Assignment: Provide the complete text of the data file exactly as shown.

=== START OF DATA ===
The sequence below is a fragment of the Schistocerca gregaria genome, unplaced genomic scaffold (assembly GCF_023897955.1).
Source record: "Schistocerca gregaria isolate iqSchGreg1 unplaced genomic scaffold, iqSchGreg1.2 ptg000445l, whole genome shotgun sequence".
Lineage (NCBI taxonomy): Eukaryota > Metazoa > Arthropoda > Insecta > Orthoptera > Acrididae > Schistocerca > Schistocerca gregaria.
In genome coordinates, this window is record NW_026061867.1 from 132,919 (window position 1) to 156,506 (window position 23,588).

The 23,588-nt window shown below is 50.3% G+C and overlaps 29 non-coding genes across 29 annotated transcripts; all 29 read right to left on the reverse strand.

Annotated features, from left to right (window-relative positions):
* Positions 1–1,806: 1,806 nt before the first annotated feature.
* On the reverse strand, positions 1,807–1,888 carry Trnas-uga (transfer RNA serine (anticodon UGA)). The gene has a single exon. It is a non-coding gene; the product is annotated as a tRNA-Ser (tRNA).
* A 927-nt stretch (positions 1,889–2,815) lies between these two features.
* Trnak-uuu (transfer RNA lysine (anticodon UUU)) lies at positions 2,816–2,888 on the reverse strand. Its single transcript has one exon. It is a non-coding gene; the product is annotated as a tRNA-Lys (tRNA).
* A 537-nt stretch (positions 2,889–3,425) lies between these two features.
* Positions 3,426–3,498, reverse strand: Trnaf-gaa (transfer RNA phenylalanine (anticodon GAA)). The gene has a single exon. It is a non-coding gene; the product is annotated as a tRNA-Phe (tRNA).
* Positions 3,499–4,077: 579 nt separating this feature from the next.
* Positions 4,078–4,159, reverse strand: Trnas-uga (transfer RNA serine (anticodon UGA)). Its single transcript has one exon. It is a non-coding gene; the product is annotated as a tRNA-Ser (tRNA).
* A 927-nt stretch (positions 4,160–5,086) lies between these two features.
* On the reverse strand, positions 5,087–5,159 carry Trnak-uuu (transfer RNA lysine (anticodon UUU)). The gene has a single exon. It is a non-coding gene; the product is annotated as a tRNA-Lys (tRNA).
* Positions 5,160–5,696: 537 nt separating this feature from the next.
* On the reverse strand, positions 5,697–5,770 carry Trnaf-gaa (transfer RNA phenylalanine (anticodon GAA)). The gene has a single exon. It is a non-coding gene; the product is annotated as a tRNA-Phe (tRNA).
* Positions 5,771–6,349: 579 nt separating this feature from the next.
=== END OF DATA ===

The sequence below is a fragment of the Schistocerca gregaria genome, unplaced genomic scaffold (assembly GCF_023897955.1).
Source record: "Schistocerca gregaria isolate iqSchGreg1 unplaced genomic scaffold, iqSchGreg1.2 ptg000445l, whole genome shotgun sequence".
Lineage (NCBI taxonomy): Eukaryota > Metazoa > Arthropoda > Insecta > Orthoptera > Acrididae > Schistocerca > Schistocerca gregaria.
In genome coordinates, this window is record NW_026061867.1 from 132,919 (window position 1) to 156,506 (window position 23,588).

The 23,588-nt window shown below is 50.3% G+C and overlaps 29 non-coding genes across 29 annotated transcripts; all 29 read right to left on the reverse strand.

Annotated features, from left to right (window-relative positions):
* Positions 1–1,806: 1,806 nt before the first annotated feature.
* On the reverse strand, positions 1,807–1,888 carry Trnas-uga (transfer RNA serine (anticodon UGA)). The gene has a single exon. It is a non-coding gene; the product is annotated as a tRNA-Ser (tRNA).
* A 927-nt stretch (positions 1,889–2,815) lies between these two features.
* Trnak-uuu (transfer RNA lysine (anticodon UUU)) lies at positions 2,816–2,888 on the reverse strand. Its single transcript has one exon. It is a non-coding gene; the product is annotated as a tRNA-Lys (tRNA).
* A 537-nt stretch (positions 2,889–3,425) lies between these two features.
* Positions 3,426–3,498, reverse strand: Trnaf-gaa (transfer RNA phenylalanine (anticodon GAA)). The gene has a single exon. It is a non-coding gene; the product is annotated as a tRNA-Phe (tRNA).
* Positions 3,499–4,077: 579 nt separating this feature from the next.
* Positions 4,078–4,159, reverse strand: Trnas-uga (transfer RNA serine (anticodon UGA)). Its single transcript has one exon. It is a non-coding gene; the product is annotated as a tRNA-Ser (tRNA).
* A 927-nt stretch (positions 4,160–5,086) lies between these two features.
* On the reverse strand, positions 5,087–5,159 carry Trnak-uuu (transfer RNA lysine (anticodon UUU)). The gene has a single exon. It is a non-coding gene; the product is annotated as a tRNA-Lys (tRNA).
* Positions 5,160–5,696: 537 nt separating this feature from the next.
* On the reverse strand, positions 5,697–5,770 carry Trnaf-gaa (transfer RNA phenylalanine (anticodon GAA)). The gene has a single exon. It is a non-coding gene; the product is annotated as a tRNA-Phe (tRNA).
* Positions 5,771–6,349: 579 nt separating this feature from the next.